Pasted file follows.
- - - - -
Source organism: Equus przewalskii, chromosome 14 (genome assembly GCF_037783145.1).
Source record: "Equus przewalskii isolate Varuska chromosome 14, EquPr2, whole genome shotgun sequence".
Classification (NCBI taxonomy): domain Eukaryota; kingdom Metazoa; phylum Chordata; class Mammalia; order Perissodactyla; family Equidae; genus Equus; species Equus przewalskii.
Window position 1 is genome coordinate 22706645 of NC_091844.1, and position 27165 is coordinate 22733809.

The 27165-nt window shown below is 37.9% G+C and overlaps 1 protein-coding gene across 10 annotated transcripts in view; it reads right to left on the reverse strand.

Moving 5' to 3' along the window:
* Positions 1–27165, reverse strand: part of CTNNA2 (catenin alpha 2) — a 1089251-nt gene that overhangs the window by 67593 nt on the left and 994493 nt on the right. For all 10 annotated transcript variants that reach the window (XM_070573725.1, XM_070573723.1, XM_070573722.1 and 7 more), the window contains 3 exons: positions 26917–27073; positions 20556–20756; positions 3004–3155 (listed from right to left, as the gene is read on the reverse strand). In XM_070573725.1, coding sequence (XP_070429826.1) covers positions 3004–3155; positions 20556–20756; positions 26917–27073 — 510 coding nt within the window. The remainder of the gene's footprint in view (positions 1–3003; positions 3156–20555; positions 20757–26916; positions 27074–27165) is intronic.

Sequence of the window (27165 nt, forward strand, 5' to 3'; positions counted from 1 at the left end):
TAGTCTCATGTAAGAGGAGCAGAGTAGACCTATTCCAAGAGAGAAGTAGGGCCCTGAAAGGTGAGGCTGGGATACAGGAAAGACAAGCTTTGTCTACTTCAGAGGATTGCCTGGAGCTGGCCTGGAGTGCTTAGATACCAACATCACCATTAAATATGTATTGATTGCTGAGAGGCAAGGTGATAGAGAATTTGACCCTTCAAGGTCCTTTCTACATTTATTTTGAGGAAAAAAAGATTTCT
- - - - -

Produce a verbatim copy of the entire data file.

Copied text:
Source organism: Equus przewalskii, chromosome 14 (genome assembly GCF_037783145.1).
Source record: "Equus przewalskii isolate Varuska chromosome 14, EquPr2, whole genome shotgun sequence".
Classification (NCBI taxonomy): domain Eukaryota; kingdom Metazoa; phylum Chordata; class Mammalia; order Perissodactyla; family Equidae; genus Equus; species Equus przewalskii.
Window position 1 is genome coordinate 22706645 of NC_091844.1, and position 27165 is coordinate 22733809.

The 27165-nt window shown below is 37.9% G+C and overlaps 1 protein-coding gene across 10 annotated transcripts in view; it reads right to left on the reverse strand.

Moving 5' to 3' along the window:
* Positions 1–27165, reverse strand: part of CTNNA2 (catenin alpha 2) — a 1089251-nt gene that overhangs the window by 67593 nt on the left and 994493 nt on the right. For all 10 annotated transcript variants that reach the window (XM_070573725.1, XM_070573723.1, XM_070573722.1 and 7 more), the window contains 3 exons: positions 26917–27073; positions 20556–20756; positions 3004–3155 (listed from right to left, as the gene is read on the reverse strand). In XM_070573725.1, coding sequence (XP_070429826.1) covers positions 3004–3155; positions 20556–20756; positions 26917–27073 — 510 coding nt within the window. The remainder of the gene's footprint in view (positions 1–3003; positions 3156–20555; positions 20757–26916; positions 27074–27165) is intronic.

Sequence of the window (27165 nt, forward strand, 5' to 3'; positions counted from 1 at the left end):
TAGTCTCATGTAAGAGGAGCAGAGTAGACCTATTCCAAGAGAGAAGTAGGGCCCTGAAAGGTGAGGCTGGGATACAGGAAAGACAAGCTTTGTCTACTTCAGAGGATTGCCTGGAGCTGGCCTGGAGTGCTTAGATACCAACATCACCATTAAATATGTATTGATTGCTGAGAGGCAAGGTGATAGAGAATTTGACCCTTCAAGGTCCTTTCTACATTTATTTTGAGGAAAAAAAGATTTCT